by V.E. Duncan
V.E. Duncan is a twenty-something queer feminist living at home with her parents in California. She holds a Master of Fine Arts in creative writing from Wilkes University and owns a cantankerous cat named Cleopatra. For the record, she adores the United States Postal Service.
“a short, true story by V.E. Duncan”
After falling and breaking her hip in April, my grandmother (my father’s mother) moved out of her house in Texas in August 2011. She moved into my parents’ house that same mouth and registered to vote in California, where we live, as soon as she could find a place to register.
In early September this year, my mother, grandmother, and I were talking about voting in the election on November 6th. My mother is a bastion of relatively liberal thinking in a city of conservatives, but she cares more about women voting—and being able to vote—than whether any one woman votes for (or against) “her” candidates.
So when my grandmother, a stereotypical Texan Republican, said, “I don’t think I’m going to vote this year”, mother’s expression went from disbelief to shock to you’re not getting out of this voting thing so easily in the short span of about a minute.
“Why not?” my mother asked.
“Because I don’t know how.”
“I can help you,” I offered immediately.
“You need to vote, Louellyn,” my mother said at the same time.
“Well, of course I’d vote if I still lived in Texas,” my grandmother said, “but California has a completely different voting system, and I don’t know what to do.”
My mother and I looked at each other. My grandmother has this thing about thinking she can’t learn anything new, which is really what makes her old and not her 84 years. When my grandfather was still alive, my parents set up my grandparents with a simple email system so that my father could communicate with them more frequently than postal mail would allow. My grandfather printed out my father’s emails to them both so that my grandmother could read them because she “didn’t know how to use the email”, and she would write back by hand via postal mail. Which, as you may imagine, was frustrating for everyone involved (no doubt including my grandmother, who saw nothing wrong with using the postal service, and “if it ain’t broke, don’t fix it”, right?). After my grandfather died, my father took the email system out of my grandmother’s house in Texas and tossed it because she hadn’t touched it since her husband’s death. In fact, she’d never touched it.
“I can help you,” I said again. “I’m voting by mail, so I can show you what I do, if you want.”
“I doubt you’ll vote the same as each other,” my mother said, and I gave her a look. If my mother is relatively liberal in a sea of conservatives, my grandmother is part of the sea, and I’m so far to the left of liberal that my position isn’t even on most people’s liberal-to-conservative charts.
“She doesn’t have to vote the same way I will,” I said. “It’s the principle of the thing.”
“Though if you don’t know who to vote for, Louellyn, I can tell you.” My mother winked at my grandmother, who laughed.
“In Texas,” my grandmother explained, “early voting happened down at the courthouse for two weeks; then early voting closed for a week before the official Election Day, and then… Election Day. I don’t know where the courthouse is, here.”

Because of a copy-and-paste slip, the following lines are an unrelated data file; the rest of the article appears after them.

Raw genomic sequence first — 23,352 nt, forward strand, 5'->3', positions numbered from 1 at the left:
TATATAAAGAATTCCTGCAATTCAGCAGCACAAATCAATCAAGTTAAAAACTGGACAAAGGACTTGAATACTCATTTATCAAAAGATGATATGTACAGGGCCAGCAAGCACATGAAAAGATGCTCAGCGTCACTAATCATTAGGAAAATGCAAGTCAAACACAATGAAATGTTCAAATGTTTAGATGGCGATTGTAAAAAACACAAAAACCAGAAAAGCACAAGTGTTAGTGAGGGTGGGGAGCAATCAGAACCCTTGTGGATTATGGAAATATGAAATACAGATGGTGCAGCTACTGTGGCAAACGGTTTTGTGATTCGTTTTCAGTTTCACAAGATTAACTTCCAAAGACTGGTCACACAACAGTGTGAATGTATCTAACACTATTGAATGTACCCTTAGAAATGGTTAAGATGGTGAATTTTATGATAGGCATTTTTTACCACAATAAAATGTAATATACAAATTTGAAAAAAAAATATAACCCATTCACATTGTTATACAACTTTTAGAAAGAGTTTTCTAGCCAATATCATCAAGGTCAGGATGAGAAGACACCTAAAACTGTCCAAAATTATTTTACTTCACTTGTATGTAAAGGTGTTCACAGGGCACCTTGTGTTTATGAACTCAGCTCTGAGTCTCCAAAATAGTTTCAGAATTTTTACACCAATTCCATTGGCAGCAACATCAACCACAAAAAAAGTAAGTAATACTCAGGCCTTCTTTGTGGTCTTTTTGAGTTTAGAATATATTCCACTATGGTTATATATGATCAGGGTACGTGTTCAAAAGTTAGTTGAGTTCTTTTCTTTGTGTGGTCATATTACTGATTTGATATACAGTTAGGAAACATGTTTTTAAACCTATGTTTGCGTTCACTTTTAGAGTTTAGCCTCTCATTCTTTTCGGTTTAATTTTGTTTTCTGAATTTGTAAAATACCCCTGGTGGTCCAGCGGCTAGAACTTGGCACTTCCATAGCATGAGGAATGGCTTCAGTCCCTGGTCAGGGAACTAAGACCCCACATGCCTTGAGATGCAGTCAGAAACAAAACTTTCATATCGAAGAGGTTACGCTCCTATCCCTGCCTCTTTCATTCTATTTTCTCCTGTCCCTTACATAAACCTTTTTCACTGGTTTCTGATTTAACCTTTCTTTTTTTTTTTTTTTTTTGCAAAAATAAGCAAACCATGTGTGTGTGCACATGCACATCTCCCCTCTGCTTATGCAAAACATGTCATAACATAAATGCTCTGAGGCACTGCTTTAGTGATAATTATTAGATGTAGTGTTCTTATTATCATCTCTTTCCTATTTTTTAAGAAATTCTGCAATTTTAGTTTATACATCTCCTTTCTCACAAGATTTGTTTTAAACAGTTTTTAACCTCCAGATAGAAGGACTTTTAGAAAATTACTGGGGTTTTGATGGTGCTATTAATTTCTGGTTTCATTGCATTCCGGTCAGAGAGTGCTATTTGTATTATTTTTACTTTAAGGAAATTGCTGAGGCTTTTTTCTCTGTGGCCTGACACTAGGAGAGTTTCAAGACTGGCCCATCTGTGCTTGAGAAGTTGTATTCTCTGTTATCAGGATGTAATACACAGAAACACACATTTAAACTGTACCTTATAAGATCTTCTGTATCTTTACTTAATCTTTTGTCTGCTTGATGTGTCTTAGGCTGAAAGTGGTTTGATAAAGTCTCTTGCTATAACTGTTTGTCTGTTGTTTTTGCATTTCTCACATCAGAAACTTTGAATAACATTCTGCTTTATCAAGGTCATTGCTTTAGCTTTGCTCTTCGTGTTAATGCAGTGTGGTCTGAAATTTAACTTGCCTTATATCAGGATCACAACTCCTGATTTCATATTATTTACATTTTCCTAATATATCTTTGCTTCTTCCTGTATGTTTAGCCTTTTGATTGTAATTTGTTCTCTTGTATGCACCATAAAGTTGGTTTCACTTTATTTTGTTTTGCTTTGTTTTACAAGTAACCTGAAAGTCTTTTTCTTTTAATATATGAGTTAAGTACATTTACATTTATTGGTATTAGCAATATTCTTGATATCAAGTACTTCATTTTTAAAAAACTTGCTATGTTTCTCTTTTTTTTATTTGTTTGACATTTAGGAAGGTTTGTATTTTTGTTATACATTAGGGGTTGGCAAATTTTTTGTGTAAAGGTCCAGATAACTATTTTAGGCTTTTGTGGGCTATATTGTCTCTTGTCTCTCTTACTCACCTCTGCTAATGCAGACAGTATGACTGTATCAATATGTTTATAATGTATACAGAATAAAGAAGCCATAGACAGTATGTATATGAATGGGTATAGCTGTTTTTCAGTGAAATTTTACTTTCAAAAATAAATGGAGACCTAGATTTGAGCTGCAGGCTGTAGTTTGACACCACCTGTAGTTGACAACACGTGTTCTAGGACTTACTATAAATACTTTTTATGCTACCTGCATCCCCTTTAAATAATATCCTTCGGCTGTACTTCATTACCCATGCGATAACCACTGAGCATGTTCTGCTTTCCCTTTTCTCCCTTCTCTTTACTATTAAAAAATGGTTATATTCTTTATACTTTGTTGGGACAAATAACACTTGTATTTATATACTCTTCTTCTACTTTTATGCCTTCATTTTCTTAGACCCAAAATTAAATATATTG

“We don’t do it that way here—”
“Thankfully,” I cut in.
“—and I know where there are courthouses,” my mother continued without skipping a beat, “but I don’t know which one we would go to, in any case.” She gave me a warning look.
“See what I mean?” my grandmother said. “I don’t think I can vote this year because I have no idea what to do and I don’t even know where to go to find out.”
“You’re registered to vote in California, right?” my mother asked.
“Of course,” my grandmother confirmed, somewhat incredulous that she would even be asked such a question.
“All right; then you’ll get a sample ballot in the mail along with the rest of us.”
“Yes, but what good will that do if I don’t know what to do with it?” my grandmother complained.
My mother’s lips pressed into a firm line. “Louellyn,” she said, “women in the United States have not had the vote for even a hundred years yet. You are going to vote in this election even if it means I have to carry you into the voting booth on Election Day myself.”
“That won’t do me any good either, if I don’t know how to vote.”
“On the back of the sample ballot,” I interrupted before my mother had a chance to implode, “there’s a request for a vote-by-mail ballot. I’ll help you fill that out and then we can vote at home together, okay? I’ll walk you through it.”
My grandmother looked at my mother warily.
“I won’t tell you who to vote for,” I assured her quickly. “I’ll just show you what I’m doing and walk you through the choices and how to mark those choices on the official ballot. Deal?”
My grandmother looked back to me and shrugged. “All right,” she said. “I can’t promise I’ll figure it out, but I’ll try.”
“Good,” my mother said. “Women need to vote. If we don’t vote, some idiot might think we don’t want to vote and take the right away from us.”
We got the sample ballots in the mail, as my mother predicted. I showed my grandmother how to fill out a request for a vote-by-mail ballot.
In mid-October, we sat down together and, as I’d promised, I walked her through the official ballot, the candidates, and the propositions. There was one proposition we agreed upon (maybe she’s not as stereotypical as I once thought?), so I showed her how to mark her choice on the ballot using that as an example on mine.
A couple of days later, I helped my grandmother walk out to the mailbox and put her official ballot in the mail along with my father’s and mine.
I don’t know what choices she made on her ballot (though I can guess), but I’m proud to say that my grandmother voted, and I helped her do it.
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